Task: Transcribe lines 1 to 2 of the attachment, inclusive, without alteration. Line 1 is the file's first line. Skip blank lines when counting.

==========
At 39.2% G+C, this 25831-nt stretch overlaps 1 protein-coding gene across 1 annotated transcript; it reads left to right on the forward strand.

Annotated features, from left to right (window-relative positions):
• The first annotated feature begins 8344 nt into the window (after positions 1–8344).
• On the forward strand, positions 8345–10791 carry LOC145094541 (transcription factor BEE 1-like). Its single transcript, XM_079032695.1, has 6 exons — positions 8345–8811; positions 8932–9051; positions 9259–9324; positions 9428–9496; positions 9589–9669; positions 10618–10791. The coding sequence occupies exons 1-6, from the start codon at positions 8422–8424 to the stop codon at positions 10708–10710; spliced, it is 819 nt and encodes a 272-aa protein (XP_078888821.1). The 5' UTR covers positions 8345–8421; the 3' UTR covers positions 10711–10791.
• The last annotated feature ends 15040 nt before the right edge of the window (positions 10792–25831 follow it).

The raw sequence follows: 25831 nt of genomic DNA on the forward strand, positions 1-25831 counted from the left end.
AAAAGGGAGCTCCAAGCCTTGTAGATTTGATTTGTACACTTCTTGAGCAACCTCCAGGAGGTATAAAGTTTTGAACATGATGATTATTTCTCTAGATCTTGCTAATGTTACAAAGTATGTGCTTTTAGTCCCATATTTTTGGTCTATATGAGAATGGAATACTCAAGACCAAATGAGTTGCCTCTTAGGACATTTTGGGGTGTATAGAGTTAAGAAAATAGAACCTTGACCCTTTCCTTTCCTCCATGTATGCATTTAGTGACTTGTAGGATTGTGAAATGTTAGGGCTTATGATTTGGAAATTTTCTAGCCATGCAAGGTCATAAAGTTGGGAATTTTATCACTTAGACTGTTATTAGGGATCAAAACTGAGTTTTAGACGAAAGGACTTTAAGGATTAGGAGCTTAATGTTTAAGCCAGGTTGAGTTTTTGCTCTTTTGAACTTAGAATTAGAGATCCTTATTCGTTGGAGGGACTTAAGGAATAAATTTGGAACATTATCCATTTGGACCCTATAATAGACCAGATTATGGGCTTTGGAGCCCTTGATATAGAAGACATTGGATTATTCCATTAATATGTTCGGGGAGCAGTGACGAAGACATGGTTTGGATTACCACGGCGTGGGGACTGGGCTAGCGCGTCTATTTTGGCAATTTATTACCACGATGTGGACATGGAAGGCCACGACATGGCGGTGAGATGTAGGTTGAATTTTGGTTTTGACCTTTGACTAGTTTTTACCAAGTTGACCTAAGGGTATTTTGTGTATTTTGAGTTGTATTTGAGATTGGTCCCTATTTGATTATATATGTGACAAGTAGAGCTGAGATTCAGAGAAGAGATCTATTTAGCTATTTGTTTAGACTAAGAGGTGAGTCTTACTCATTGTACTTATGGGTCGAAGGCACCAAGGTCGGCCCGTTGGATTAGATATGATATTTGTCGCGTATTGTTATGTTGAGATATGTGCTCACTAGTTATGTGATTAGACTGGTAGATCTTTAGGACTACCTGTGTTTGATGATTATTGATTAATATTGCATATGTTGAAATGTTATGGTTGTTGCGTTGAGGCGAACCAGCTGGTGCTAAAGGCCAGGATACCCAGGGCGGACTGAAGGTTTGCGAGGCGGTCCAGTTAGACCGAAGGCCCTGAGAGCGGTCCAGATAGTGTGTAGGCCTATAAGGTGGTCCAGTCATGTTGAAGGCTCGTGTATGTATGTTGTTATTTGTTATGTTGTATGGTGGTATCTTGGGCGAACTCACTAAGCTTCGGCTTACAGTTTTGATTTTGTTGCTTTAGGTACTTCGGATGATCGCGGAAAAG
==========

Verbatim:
At 39.2% G+C, this 25831-nt stretch overlaps 1 protein-coding gene across 1 annotated transcript; it reads left to right on the forward strand.

Annotated features, from left to right (window-relative positions):